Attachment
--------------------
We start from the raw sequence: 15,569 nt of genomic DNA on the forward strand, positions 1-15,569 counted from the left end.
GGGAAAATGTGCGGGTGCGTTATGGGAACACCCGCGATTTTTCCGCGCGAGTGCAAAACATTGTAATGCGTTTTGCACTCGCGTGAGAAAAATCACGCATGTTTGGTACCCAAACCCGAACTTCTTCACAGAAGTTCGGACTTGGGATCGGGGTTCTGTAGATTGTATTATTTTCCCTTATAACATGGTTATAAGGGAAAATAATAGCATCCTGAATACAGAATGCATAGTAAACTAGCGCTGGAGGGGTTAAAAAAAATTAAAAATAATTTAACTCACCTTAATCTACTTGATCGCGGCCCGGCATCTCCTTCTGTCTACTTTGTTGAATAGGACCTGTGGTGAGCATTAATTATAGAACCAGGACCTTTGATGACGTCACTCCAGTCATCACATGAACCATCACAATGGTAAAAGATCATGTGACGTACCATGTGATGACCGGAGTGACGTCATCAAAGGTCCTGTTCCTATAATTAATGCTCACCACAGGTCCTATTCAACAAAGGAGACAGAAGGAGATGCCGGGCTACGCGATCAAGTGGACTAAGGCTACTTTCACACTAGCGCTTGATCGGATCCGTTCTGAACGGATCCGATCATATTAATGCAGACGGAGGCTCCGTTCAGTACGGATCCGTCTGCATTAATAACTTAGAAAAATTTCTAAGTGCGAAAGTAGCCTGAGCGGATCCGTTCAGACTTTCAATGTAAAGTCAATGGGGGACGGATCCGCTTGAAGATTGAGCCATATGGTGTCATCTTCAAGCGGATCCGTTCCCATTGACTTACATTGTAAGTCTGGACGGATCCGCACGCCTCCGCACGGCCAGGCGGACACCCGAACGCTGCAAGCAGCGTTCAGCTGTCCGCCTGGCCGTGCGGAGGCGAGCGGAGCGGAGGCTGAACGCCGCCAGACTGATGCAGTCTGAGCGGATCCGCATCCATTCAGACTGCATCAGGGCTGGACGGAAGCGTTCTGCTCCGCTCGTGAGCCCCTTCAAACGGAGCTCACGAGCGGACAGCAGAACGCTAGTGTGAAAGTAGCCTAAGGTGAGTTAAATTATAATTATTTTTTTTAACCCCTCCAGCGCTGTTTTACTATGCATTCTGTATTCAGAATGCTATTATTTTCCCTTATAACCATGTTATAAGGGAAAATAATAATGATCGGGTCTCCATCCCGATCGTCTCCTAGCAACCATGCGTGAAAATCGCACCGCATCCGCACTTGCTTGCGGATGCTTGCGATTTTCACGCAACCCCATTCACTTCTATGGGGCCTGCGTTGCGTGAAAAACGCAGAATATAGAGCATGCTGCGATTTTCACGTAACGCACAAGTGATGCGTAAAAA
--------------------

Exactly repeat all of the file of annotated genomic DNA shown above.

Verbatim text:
We start from the raw sequence: 15,569 nt of genomic DNA on the forward strand, positions 1-15,569 counted from the left end.
GGGAAAATGTGCGGGTGCGTTATGGGAACACCCGCGATTTTTCCGCGCGAGTGCAAAACATTGTAATGCGTTTTGCACTCGCGTGAGAAAAATCACGCATGTTTGGTACCCAAACCCGAACTTCTTCACAGAAGTTCGGACTTGGGATCGGGGTTCTGTAGATTGTATTATTTTCCCTTATAACATGGTTATAAGGGAAAATAATAGCATCCTGAATACAGAATGCATAGTAAACTAGCGCTGGAGGGGTTAAAAAAAATTAAAAATAATTTAACTCACCTTAATCTACTTGATCGCGGCCCGGCATCTCCTTCTGTCTACTTTGTTGAATAGGACCTGTGGTGAGCATTAATTATAGAACCAGGACCTTTGATGACGTCACTCCAGTCATCACATGAACCATCACAATGGTAAAAGATCATGTGACGTACCATGTGATGACCGGAGTGACGTCATCAAAGGTCCTGTTCCTATAATTAATGCTCACCACAGGTCCTATTCAACAAAGGAGACAGAAGGAGATGCCGGGCTACGCGATCAAGTGGACTAAGGCTACTTTCACACTAGCGCTTGATCGGATCCGTTCTGAACGGATCCGATCATATTAATGCAGACGGAGGCTCCGTTCAGTACGGATCCGTCTGCATTAATAACTTAGAAAAATTTCTAAGTGCGAAAGTAGCCTGAGCGGATCCGTTCAGACTTTCAATGTAAAGTCAATGGGGGACGGATCCGCTTGAAGATTGAGCCATATGGTGTCATCTTCAAGCGGATCCGTTCCCATTGACTTACATTGTAAGTCTGGACGGATCCGCACGCCTCCGCACGGCCAGGCGGACACCCGAACGCTGCAAGCAGCGTTCAGCTGTCCGCCTGGCCGTGCGGAGGCGAGCGGAGCGGAGGCTGAACGCCGCCAGACTGATGCAGTCTGAGCGGATCCGCATCCATTCAGACTGCATCAGGGCTGGACGGAAGCGTTCTGCTCCGCTCGTGAGCCCCTTCAAACGGAGCTCACGAGCGGACAGCAGAACGCTAGTGTGAAAGTAGCCTAAGGTGAGTTAAATTATAATTATTTTTTTTAACCCCTCCAGCGCTGTTTTACTATGCATTCTGTATTCAGAATGCTATTATTTTCCCTTATAACCATGTTATAAGGGAAAATAATAATGATCGGGTCTCCATCCCGATCGTCTCCTAGCAACCATGCGTGAAAATCGCACCGCATCCGCACTTGCTTGCGGATGCTTGCGATTTTCACGCAACCCCATTCACTTCTATGGGGCCTGCGTTGCGTGAAAAACGCAGAATATAGAGCATGCTGCGATTTTCACGTAACGCACAAGTGATGCGTAAAAA